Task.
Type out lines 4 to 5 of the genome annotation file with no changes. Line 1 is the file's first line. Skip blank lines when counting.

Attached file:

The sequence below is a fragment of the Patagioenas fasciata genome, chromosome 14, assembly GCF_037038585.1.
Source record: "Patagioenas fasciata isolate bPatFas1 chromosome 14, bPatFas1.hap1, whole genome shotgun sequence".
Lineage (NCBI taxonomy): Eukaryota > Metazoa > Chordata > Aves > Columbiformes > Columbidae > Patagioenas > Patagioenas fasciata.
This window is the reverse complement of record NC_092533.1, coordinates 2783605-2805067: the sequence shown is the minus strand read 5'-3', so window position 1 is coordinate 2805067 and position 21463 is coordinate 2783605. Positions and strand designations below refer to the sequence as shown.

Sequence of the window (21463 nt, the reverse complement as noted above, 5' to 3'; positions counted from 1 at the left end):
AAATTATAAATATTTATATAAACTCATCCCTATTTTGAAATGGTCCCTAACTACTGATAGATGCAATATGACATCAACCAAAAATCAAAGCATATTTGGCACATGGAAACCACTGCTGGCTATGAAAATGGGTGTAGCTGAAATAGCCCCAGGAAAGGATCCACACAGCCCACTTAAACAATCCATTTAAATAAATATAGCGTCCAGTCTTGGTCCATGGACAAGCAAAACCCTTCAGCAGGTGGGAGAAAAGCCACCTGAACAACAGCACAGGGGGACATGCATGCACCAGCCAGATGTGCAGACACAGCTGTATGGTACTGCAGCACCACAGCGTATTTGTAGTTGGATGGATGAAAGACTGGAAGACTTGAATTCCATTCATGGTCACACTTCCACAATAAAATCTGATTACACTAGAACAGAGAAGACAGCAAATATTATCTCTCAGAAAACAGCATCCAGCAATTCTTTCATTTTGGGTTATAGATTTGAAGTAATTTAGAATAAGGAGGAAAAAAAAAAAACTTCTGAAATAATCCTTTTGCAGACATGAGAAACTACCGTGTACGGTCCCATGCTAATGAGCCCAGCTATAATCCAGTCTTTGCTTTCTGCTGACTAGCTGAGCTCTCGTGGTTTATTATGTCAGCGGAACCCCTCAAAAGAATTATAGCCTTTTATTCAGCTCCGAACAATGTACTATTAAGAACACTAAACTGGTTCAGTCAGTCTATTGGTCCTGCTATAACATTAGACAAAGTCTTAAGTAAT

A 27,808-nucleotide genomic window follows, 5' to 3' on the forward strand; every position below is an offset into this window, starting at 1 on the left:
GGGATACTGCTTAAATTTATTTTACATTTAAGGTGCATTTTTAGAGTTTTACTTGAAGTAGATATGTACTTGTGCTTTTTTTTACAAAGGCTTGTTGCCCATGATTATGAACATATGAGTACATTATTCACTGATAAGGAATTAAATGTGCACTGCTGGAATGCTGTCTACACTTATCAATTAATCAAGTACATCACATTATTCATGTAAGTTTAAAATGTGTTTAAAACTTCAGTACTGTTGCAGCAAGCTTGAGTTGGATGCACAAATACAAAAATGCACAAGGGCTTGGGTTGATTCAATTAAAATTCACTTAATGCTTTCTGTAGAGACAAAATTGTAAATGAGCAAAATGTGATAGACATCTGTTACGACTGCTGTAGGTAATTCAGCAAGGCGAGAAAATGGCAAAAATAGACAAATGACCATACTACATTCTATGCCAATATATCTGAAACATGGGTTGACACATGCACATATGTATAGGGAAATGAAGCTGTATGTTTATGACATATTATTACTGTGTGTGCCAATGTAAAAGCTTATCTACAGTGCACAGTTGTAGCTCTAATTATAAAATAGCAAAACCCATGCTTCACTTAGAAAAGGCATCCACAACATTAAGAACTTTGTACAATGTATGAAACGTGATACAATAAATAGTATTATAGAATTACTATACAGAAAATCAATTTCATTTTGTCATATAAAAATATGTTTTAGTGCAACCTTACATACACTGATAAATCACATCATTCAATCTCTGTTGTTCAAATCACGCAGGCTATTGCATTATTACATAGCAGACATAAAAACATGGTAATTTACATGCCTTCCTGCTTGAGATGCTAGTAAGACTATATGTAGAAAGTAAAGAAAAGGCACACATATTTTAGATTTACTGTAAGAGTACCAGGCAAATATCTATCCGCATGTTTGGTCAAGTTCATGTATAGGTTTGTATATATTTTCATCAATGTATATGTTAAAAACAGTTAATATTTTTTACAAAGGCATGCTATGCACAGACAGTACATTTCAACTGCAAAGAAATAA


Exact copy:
This window is the reverse complement of record NC_092533.1, coordinates 2783605-2805067: the sequence shown is the minus strand read 5'-3', so window position 1 is coordinate 2805067 and position 21463 is coordinate 2783605. Positions and strand designations below refer to the sequence as shown.

Sequence of the window (21463 nt, the reverse complement as noted above, 5' to 3'; positions counted from 1 at the left end):